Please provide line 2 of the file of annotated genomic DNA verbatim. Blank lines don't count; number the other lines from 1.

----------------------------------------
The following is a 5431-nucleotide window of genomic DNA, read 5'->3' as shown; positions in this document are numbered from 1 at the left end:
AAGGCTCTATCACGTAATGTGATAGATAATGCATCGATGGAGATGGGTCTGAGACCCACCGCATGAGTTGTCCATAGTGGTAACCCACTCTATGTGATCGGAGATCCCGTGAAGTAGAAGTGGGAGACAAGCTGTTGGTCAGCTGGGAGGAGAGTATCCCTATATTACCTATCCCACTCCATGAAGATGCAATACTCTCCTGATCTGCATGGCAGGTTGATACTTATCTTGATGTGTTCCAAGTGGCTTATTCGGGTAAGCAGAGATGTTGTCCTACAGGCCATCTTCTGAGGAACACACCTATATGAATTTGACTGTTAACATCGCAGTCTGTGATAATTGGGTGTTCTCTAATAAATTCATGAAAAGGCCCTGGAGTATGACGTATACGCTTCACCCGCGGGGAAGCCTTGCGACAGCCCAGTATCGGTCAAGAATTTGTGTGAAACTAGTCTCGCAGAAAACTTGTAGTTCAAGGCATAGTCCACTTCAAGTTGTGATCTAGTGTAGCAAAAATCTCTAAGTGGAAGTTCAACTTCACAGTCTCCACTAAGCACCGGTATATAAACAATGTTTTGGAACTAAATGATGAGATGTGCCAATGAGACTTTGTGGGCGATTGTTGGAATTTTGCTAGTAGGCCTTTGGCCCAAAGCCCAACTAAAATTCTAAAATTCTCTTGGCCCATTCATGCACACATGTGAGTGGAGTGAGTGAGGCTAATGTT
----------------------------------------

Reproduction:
AAGGCTCTATCACGTAATGTGATAGATAATGCATCGATGGAGATGGGTCTGAGACCCACCGCATGAGTTGTCCATAGTGGTAACCCACTCTATGTGATCGGAGATCCCGTGAAGTAGAAGTGGGAGACAAGCTGTTGGTCAGCTGGGAGGAGAGTATCCCTATATTACCTATCCCACTCCATGAAGATGCAATACTCTCCTGATCTGCATGGCAGGTTGATACTTATCTTGATGTGTTCCAAGTGGCTTATTCGGGTAAGCAGAGATGTTGTCCTACAGGCCATCTTCTGAGGAACACACCTATATGAATTTGACTGTTAACATCGCAGTCTGTGATAATTGGGTGTTCTCTAATAAATTCATGAAAAGGCCCTGGAGTATGACGTATACGCTTCACCCGCGGGGAAGCCTTGCGACAGCCCAGTATCGGTCAAGAATTTGTGTGAAACTAGTCTCGCAGAAAACTTGTAGTTCAAGGCATAGTCCACTTCAAGTTGTGATCTAGTGTAGCAAAAATCTCTAAGTGGAAGTTCAACTTCACAGTCTCCACTAAGCACCGGTATATAAACAATGTTTTGGAACTAAATGATGAGATGTGCCAATGAGACTTTGTGGGCGATTGTTGGAATTTTGCTAGTAGGCCTTTGGCCCAAAGCCCAACTAAAATTCTAAAATTCTCTTGGCCCATTCATGCACACATGTGAGTGGAGTGAGTGAGGCTAATGTT